Barbara Hambly’s Windrose Chronicles, like her earlier Darwath trilogy (1982-1983) and Sun-Cross sequence (1991-1992), is structured around the idea of parallel universes. As an interesting twist, science and magic both work to navigate between these parallel worlds, and the laws of physics appear to be universal. Magic in the Windrose Chronicles is similar to that in her Sun Wolf series (beginning in 1984). Both worlds are populated predominantly by people unable to work magic and a small percentage, referred to as mageborn, who can. Wizards can be of either sex, but in both series there are derisive comments about superficially trained wizards being “witches” or practicing “granny magic” that suggest a sexist orientation against female practitioners, at least in the past.
Hambly’s Windrose books are an interesting and intelligent blend of high fantasy and scientific realism. Eschewing the pseudo-medieval setting common to much of high fantasy, Hambly’s Empire of Ferryth is on the cusp of an industrial revolution. Flax mills run by water power employ young women and children in a sickeningly familiar manner, steam power is in the experimental stages, and applied knowledge of electrical power is in its infant stages. A repressive church has been campaigning against a black-clad, ghetto-dwelling religious group called the Old Believers who still worship a pantheon of older gods.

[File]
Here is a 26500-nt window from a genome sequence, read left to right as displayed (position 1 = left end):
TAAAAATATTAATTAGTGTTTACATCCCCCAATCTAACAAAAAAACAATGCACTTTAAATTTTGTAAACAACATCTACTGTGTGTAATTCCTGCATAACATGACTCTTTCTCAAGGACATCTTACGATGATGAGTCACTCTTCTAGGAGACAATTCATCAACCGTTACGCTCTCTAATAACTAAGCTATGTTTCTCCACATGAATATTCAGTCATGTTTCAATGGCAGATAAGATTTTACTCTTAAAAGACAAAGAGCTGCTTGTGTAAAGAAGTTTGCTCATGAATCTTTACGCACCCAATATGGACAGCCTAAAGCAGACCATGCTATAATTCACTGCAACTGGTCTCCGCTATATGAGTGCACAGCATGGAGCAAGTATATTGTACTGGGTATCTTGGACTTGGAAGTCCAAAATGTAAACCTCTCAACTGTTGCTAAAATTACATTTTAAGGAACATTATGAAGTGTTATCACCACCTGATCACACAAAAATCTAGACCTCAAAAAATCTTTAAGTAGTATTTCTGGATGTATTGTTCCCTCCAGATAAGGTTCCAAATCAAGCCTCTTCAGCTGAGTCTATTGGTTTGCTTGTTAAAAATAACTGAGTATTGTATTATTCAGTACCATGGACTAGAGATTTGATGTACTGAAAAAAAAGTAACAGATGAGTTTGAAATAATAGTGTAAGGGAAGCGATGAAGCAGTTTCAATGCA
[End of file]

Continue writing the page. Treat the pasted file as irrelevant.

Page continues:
To receive full training, the mageborn must swear themselves to the academic Council of Wizards, who have pledged not to interfere, for good or ill,...
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